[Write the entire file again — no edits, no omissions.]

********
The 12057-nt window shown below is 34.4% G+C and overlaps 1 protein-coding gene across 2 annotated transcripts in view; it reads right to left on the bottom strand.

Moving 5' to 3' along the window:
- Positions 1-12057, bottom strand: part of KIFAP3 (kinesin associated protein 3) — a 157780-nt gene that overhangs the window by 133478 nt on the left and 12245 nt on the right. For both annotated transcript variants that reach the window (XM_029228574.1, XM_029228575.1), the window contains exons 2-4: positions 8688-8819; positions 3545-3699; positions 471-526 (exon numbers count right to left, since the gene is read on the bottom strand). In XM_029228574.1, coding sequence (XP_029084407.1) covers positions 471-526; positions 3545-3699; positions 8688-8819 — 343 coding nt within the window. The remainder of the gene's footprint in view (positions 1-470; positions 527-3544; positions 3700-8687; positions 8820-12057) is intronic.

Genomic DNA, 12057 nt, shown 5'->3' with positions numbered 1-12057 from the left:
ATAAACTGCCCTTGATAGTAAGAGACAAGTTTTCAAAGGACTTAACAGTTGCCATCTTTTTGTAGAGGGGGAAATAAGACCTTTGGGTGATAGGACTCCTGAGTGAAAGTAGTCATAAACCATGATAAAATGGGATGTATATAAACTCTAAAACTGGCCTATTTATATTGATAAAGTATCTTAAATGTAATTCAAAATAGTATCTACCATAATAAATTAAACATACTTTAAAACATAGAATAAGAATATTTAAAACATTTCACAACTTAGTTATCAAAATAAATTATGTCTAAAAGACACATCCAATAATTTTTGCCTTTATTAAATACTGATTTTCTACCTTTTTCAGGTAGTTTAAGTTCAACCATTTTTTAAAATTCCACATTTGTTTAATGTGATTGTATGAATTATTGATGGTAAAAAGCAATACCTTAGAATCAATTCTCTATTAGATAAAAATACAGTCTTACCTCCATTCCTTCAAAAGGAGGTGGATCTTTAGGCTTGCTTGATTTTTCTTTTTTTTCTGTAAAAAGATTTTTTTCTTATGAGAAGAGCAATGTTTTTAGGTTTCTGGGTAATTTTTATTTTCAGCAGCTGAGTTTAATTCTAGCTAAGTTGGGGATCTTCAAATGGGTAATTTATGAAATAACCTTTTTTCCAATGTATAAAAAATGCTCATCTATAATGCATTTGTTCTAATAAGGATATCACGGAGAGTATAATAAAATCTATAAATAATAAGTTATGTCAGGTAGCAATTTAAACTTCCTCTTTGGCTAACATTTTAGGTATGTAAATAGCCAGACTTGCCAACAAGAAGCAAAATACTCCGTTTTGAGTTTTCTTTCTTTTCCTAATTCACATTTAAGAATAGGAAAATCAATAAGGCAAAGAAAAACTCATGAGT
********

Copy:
The 12057-nt window shown below is 34.4% G+C and overlaps 1 protein-coding gene across 2 annotated transcripts in view; it reads right to left on the bottom strand.

Moving 5' to 3' along the window:
- Positions 1-12057, bottom strand: part of KIFAP3 (kinesin associated protein 3) — a 157780-nt gene that overhangs the window by 133478 nt on the left and 12245 nt on the right. For both annotated transcript variants that reach the window (XM_029228574.1, XM_029228575.1), the window contains exons 2-4: positions 8688-8819; positions 3545-3699; positions 471-526 (exon numbers count right to left, since the gene is read on the bottom strand). In XM_029228574.1, coding sequence (XP_029084407.1) covers positions 471-526; positions 3545-3699; positions 8688-8819 — 343 coding nt within the window. The remainder of the gene's footprint in view (positions 1-470; positions 527-3544; positions 3700-8687; positions 8820-12057) is intronic.

Genomic DNA, 12057 nt, shown 5'->3' with positions numbered 1-12057 from the left:
ATAAACTGCCCTTGATAGTAAGAGACAAGTTTTCAAAGGACTTAACAGTTGCCATCTTTTTGTAGAGGGGGAAATAAGACCTTTGGGTGATAGGACTCCTGAGTGAAAGTAGTCATAAACCATGATAAAATGGGATGTATATAAACTCTAAAACTGGCCTATTTATATTGATAAAGTATCTTAAATGTAATTCAAAATAGTATCTACCATAATAAATTAAACATACTTTAAAACATAGAATAAGAATATTTAAAACATTTCACAACTTAGTTATCAAAATAAATTATGTCTAAAAGACACATCCAATAATTTTTGCCTTTATTAAATACTGATTTTCTACCTTTTTCAGGTAGTTTAAGTTCAACCATTTTTTAAAATTCCACATTTGTTTAATGTGATTGTATGAATTATTGATGGTAAAAAGCAATACCTTAGAATCAATTCTCTATTAGATAAAAATACAGTCTTACCTCCATTCCTTCAAAAGGAGGTGGATCTTTAGGCTTGCTTGATTTTTCTTTTTTTTCTGTAAAAAGATTTTTTTCTTATGAGAAGAGCAATGTTTTTAGGTTTCTGGGTAATTTTTATTTTCAGCAGCTGAGTTTAATTCTAGCTAAGTTGGGGATCTTCAAATGGGTAATTTATGAAATAACCTTTTTTCCAATGTATAAAAAATGCTCATCTATAATGCATTTGTTCTAATAAGGATATCACGGAGAGTATAATAAAATCTATAAATAATAAGTTATGTCAGGTAGCAATTTAAACTTCCTCTTTGGCTAACATTTTAGGTATGTAAATAGCCAGACTTGCCAACAAGAAGCAAAATACTCCGTTTTGAGTTTTCTTTCTTTTCCTAATTCACATTTAAGAATAGGAAAATCAATAAGGCAAAGAAAAACTCATGAGT